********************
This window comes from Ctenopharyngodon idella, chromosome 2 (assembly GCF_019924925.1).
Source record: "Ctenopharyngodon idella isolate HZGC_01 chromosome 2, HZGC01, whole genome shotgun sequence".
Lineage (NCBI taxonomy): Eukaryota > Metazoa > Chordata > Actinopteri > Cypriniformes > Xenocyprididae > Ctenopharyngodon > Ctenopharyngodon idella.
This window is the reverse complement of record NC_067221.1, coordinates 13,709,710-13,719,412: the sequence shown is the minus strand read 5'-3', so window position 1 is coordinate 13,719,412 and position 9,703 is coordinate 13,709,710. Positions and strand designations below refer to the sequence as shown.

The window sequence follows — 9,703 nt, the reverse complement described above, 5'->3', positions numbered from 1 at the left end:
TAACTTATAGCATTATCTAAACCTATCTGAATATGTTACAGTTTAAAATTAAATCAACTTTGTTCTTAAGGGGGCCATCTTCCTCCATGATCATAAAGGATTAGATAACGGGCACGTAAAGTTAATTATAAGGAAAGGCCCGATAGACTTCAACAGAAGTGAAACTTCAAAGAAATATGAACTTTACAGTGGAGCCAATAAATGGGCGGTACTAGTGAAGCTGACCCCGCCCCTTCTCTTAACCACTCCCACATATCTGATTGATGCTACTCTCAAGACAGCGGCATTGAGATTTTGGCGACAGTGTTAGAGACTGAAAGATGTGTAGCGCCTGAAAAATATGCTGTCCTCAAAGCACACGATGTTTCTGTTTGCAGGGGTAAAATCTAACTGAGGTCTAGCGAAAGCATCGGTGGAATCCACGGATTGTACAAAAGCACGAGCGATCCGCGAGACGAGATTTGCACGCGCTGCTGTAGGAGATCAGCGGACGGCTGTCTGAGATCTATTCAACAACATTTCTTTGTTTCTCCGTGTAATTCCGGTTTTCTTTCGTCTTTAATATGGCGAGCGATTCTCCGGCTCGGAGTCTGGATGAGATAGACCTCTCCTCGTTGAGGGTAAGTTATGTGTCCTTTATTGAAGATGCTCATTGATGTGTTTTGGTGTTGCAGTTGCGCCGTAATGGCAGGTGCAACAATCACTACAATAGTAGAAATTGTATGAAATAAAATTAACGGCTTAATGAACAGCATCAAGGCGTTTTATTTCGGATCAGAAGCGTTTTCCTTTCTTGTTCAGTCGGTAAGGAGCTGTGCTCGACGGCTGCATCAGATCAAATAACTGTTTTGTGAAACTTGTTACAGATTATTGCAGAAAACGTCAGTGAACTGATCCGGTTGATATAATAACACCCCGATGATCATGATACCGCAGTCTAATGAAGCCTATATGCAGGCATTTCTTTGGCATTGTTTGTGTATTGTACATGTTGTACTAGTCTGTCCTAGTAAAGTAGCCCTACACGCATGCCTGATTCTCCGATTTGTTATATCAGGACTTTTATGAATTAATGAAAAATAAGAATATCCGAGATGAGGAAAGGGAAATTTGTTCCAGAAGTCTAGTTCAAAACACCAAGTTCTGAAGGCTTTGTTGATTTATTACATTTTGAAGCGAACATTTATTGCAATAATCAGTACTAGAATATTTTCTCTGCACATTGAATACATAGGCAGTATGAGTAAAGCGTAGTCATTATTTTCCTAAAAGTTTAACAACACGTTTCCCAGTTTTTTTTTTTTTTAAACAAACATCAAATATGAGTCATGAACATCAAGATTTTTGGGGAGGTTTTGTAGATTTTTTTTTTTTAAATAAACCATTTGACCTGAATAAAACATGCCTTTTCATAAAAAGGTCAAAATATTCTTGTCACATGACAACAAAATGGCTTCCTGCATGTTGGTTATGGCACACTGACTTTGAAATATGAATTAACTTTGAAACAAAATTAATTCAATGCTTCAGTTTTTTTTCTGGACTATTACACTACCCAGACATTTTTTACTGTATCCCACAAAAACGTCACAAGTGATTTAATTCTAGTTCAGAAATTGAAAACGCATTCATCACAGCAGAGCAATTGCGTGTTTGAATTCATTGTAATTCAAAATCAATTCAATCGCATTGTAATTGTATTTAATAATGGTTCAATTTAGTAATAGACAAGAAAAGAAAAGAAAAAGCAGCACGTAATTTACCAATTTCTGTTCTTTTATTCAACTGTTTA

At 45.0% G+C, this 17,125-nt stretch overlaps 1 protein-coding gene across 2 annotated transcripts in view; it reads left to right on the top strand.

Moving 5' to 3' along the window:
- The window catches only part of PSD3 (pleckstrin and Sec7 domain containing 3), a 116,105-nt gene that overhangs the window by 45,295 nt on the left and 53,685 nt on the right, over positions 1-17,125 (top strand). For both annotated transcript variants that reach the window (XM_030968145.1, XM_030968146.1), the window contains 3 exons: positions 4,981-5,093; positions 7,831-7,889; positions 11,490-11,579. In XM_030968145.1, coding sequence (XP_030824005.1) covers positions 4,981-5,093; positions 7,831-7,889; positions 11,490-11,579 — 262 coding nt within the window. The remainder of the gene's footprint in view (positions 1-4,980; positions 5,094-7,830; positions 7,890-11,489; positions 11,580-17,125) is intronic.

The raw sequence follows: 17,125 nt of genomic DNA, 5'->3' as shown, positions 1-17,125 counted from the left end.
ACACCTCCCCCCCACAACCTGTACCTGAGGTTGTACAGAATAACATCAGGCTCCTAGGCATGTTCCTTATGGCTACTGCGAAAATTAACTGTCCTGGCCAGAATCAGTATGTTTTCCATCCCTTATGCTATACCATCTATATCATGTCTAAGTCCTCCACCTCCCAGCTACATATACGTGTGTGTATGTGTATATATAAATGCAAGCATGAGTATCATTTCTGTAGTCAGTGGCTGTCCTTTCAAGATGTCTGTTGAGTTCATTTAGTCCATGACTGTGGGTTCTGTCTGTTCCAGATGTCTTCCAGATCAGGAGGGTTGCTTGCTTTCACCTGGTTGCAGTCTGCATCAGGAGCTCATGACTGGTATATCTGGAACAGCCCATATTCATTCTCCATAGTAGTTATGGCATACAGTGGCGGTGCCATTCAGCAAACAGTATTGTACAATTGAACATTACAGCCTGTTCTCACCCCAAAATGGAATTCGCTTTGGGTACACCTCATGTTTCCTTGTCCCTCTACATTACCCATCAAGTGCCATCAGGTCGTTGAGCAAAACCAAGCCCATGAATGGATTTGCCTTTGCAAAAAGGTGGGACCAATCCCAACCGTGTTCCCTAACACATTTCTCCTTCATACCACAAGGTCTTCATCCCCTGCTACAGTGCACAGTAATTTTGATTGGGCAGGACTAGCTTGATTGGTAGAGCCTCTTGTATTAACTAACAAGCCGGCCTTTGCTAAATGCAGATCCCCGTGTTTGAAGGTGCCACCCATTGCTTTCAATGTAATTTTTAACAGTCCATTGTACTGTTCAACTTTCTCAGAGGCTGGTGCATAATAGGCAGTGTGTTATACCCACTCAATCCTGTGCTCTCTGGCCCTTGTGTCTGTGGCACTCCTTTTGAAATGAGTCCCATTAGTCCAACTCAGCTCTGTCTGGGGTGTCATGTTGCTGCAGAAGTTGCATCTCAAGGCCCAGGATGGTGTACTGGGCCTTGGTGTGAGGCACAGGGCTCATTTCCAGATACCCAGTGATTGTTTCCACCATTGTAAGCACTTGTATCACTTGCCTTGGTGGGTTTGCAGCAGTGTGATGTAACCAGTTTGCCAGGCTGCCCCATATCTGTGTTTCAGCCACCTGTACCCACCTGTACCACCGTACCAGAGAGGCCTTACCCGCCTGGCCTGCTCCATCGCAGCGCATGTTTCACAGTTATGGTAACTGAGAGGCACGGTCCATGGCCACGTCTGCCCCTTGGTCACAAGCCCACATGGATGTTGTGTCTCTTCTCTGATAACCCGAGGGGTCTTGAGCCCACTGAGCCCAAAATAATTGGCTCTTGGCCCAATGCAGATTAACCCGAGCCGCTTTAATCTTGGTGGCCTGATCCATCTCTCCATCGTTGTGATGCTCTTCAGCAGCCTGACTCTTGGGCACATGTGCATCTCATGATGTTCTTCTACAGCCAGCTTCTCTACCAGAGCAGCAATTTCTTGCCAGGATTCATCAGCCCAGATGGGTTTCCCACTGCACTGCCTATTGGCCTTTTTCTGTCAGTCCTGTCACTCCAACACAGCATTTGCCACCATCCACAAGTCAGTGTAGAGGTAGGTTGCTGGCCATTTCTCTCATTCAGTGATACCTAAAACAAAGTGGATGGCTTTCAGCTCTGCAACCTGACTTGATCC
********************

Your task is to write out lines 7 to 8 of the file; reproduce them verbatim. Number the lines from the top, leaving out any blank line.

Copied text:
At 45.0% G+C, this 17,125-nt stretch overlaps 1 protein-coding gene across 2 annotated transcripts in view; it reads left to right on the top strand.

Moving 5' to 3' along the window: